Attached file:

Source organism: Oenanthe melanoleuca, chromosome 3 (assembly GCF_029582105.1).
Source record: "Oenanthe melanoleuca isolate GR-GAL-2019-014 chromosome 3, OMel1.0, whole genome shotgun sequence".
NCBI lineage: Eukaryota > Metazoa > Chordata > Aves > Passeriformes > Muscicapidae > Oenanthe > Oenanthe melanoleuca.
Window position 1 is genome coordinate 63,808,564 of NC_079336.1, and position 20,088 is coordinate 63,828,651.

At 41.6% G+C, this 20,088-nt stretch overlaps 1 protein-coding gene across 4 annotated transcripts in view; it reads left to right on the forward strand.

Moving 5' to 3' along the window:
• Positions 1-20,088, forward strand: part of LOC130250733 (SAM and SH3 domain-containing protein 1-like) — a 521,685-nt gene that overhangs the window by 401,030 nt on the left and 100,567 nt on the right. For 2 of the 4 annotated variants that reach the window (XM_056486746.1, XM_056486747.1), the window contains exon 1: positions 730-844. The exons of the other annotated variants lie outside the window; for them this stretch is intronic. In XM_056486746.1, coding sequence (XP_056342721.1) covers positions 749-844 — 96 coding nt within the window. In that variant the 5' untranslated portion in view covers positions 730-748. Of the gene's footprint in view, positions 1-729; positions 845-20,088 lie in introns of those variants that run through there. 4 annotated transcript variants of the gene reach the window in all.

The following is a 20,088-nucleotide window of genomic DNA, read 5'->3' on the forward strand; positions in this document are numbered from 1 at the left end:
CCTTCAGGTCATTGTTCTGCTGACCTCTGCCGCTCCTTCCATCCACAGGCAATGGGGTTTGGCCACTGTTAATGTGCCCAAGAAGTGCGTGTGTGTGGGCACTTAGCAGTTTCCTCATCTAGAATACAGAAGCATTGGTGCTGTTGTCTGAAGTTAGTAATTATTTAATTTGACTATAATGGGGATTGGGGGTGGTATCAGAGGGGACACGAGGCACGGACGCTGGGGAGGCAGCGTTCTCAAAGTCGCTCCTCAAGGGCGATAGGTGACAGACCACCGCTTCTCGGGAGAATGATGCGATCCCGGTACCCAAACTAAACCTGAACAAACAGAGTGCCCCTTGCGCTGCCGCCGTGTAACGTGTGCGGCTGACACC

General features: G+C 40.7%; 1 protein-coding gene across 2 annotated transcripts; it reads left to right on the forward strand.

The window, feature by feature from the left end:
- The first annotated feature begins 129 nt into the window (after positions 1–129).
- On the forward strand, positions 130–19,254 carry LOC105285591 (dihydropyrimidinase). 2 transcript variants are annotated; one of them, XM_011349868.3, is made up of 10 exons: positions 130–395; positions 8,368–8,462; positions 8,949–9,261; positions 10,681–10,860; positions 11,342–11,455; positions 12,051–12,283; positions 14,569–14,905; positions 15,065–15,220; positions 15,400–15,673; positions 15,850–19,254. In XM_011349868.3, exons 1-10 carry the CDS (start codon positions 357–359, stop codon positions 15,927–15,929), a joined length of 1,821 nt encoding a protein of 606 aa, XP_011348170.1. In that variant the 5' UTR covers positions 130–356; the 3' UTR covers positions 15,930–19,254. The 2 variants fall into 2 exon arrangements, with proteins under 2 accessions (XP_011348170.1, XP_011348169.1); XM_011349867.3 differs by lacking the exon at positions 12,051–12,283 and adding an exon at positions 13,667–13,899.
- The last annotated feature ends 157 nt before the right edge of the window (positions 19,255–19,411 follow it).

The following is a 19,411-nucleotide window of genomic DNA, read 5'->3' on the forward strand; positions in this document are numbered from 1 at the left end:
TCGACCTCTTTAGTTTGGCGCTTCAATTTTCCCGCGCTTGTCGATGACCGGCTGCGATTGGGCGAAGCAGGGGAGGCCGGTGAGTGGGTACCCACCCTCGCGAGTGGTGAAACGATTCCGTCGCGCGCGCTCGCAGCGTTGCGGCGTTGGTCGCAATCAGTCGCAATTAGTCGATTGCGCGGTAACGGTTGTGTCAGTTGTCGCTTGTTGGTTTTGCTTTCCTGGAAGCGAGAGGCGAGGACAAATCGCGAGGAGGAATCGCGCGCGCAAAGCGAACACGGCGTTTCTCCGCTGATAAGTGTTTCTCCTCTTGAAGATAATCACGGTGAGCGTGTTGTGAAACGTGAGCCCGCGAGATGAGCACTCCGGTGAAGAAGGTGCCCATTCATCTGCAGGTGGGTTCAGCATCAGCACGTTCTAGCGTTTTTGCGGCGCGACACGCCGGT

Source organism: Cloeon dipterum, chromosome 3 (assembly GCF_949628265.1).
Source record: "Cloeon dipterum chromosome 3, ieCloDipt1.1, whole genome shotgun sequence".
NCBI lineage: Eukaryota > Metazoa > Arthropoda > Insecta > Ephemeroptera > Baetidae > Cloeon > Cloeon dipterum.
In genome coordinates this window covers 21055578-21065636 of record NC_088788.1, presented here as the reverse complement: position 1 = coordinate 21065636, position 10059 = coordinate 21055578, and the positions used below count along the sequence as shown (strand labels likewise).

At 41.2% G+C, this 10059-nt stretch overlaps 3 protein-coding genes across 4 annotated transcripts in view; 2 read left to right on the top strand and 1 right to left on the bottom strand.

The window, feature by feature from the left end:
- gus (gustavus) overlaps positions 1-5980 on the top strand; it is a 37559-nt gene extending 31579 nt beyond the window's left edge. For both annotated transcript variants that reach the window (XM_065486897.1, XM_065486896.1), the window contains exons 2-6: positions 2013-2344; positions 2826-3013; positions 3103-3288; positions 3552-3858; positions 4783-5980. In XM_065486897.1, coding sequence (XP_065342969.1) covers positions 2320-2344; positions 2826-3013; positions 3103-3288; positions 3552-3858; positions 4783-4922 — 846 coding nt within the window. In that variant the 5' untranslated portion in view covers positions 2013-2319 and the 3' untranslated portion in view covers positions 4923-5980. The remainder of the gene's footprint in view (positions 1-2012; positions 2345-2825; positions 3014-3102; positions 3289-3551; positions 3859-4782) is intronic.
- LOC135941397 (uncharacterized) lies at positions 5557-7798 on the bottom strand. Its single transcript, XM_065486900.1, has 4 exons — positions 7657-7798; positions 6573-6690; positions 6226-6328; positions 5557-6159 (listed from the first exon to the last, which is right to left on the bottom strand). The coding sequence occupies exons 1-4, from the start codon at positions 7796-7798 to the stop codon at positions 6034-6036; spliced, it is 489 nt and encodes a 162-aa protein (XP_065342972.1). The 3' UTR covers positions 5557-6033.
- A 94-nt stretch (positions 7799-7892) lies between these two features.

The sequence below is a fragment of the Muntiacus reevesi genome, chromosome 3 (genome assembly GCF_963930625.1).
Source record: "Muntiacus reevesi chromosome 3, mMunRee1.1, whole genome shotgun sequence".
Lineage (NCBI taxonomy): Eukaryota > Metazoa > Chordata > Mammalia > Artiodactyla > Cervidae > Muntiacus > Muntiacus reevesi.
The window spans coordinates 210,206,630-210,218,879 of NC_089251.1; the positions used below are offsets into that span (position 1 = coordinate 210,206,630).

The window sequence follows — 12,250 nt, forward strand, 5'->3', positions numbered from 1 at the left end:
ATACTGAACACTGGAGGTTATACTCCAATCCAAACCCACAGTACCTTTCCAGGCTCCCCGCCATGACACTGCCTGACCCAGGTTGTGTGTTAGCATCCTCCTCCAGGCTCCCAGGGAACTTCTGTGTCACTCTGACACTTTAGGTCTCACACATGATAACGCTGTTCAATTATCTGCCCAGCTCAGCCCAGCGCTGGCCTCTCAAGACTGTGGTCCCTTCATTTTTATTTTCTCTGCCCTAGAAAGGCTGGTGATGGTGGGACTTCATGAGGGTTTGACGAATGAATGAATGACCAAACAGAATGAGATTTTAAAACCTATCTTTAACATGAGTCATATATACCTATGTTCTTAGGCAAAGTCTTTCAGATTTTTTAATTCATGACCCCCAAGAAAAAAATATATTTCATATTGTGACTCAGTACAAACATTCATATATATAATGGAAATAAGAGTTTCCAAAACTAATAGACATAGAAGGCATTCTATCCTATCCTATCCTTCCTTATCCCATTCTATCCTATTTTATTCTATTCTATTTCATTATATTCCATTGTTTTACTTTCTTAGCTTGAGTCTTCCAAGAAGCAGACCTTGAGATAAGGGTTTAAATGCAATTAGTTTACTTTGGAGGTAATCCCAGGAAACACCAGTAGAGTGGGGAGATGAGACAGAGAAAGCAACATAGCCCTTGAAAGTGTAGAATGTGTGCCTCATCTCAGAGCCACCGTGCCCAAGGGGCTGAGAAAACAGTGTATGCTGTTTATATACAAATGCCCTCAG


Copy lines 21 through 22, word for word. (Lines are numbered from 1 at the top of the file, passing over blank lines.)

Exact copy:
At 41.2% G+C, this 10059-nt stretch overlaps 3 protein-coding genes across 4 annotated transcripts in view; 2 read left to right on the top strand and 1 right to left on the bottom strand.

The window, feature by feature from the left end: